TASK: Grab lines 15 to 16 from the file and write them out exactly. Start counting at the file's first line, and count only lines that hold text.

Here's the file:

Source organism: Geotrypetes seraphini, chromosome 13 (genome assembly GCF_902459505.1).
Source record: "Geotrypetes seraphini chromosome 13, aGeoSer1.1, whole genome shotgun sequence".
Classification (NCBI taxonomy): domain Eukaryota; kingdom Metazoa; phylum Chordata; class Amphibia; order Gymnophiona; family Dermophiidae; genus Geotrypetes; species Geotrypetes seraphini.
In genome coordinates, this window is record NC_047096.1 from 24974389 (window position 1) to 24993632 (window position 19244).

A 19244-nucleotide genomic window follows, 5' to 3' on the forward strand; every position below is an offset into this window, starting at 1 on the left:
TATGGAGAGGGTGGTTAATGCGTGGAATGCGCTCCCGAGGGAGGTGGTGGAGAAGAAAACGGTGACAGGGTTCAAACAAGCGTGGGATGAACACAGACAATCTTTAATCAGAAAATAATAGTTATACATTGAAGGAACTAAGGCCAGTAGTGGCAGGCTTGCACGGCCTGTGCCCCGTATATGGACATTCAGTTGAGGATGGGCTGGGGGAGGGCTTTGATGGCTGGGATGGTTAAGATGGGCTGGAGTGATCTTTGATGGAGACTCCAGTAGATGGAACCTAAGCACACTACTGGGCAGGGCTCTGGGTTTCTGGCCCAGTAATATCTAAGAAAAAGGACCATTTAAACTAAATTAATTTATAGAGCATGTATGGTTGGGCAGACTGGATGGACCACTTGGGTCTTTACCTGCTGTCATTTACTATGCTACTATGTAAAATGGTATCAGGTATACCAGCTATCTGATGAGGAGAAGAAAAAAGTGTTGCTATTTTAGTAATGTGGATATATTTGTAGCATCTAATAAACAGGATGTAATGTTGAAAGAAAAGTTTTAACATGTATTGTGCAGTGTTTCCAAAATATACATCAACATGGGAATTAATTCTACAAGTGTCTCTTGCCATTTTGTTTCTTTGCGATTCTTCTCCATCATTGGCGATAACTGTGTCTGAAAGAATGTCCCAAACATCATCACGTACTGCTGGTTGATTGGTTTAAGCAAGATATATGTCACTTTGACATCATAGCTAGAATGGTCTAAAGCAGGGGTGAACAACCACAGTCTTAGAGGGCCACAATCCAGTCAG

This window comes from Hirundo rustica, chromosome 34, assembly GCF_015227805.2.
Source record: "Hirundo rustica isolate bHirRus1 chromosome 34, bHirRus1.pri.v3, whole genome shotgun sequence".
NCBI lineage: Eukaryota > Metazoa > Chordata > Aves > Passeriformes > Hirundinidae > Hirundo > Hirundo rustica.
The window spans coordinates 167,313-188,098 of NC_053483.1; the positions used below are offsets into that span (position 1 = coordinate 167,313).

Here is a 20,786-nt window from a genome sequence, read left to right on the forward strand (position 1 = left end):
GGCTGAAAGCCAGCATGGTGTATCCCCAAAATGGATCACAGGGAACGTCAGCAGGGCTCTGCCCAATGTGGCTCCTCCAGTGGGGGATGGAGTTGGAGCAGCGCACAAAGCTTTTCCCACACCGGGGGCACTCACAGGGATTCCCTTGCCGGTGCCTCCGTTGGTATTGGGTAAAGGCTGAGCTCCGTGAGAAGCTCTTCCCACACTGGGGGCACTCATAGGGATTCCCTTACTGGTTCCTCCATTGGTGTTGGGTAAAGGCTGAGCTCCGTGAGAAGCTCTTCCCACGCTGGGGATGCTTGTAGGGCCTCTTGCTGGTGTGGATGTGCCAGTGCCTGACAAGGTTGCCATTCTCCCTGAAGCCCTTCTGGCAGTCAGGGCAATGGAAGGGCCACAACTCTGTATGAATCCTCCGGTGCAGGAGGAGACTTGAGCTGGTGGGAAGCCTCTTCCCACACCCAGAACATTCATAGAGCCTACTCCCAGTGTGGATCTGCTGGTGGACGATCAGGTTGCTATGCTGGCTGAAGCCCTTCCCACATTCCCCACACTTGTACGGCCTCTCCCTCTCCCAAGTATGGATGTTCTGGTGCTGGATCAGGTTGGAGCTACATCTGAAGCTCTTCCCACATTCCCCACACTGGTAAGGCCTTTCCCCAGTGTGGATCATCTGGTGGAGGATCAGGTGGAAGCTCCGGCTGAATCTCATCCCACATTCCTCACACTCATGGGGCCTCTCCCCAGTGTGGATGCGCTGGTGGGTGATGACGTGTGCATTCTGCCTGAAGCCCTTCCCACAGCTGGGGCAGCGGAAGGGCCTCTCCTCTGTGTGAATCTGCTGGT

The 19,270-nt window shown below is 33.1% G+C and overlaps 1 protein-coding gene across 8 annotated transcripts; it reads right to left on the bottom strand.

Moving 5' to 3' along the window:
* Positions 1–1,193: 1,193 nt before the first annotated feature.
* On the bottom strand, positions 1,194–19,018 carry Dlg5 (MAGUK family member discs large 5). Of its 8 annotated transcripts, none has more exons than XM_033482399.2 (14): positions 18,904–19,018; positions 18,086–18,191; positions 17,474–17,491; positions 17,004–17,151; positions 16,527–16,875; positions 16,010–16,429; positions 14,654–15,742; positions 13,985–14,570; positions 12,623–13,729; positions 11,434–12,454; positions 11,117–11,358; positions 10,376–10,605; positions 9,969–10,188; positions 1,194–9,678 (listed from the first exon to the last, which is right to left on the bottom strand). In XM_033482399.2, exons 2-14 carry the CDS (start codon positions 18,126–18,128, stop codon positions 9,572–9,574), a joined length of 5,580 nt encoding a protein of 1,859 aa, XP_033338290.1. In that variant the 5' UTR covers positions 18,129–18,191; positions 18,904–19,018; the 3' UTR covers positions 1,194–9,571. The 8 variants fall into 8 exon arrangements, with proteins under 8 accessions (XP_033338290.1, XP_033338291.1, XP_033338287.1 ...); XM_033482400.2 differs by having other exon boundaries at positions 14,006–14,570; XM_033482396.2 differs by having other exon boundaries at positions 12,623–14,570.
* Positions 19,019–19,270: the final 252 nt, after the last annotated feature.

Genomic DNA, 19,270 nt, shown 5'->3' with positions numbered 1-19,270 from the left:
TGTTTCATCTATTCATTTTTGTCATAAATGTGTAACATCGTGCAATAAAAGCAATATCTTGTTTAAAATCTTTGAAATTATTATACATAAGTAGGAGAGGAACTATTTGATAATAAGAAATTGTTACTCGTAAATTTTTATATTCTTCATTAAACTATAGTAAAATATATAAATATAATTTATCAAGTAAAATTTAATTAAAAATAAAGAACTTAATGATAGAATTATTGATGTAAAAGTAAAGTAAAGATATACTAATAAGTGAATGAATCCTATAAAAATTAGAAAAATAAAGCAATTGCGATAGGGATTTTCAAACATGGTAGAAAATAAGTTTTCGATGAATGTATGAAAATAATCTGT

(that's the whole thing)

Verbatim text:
* Positions 1–1,193: 1,193 nt before the first annotated feature.
* On the bottom strand, positions 1,194–19,018 carry Dlg5 (MAGUK family member discs large 5). Of its 8 annotated transcripts, none has more exons than XM_033482399.2 (14): positions 18,904–19,018; positions 18,086–18,191; positions 17,474–17,491; positions 17,004–17,151; positions 16,527–16,875; positions 16,010–16,429; positions 14,654–15,742; positions 13,985–14,570; positions 12,623–13,729; positions 11,434–12,454; positions 11,117–11,358; positions 10,376–10,605; positions 9,969–10,188; positions 1,194–9,678 (listed from the first exon to the last, which is right to left on the bottom strand). In XM_033482399.2, exons 2-14 carry the CDS (start codon positions 18,126–18,128, stop codon positions 9,572–9,574), a joined length of 5,580 nt encoding a protein of 1,859 aa, XP_033338290.1. In that variant the 5' UTR covers positions 18,129–18,191; positions 18,904–19,018; the 3' UTR covers positions 1,194–9,571. The 8 variants fall into 8 exon arrangements, with proteins under 8 accessions (XP_033338290.1, XP_033338291.1, XP_033338287.1 ...); XM_033482400.2 differs by having other exon boundaries at positions 14,006–14,570; XM_033482396.2 differs by having other exon boundaries at positions 12,623–14,570.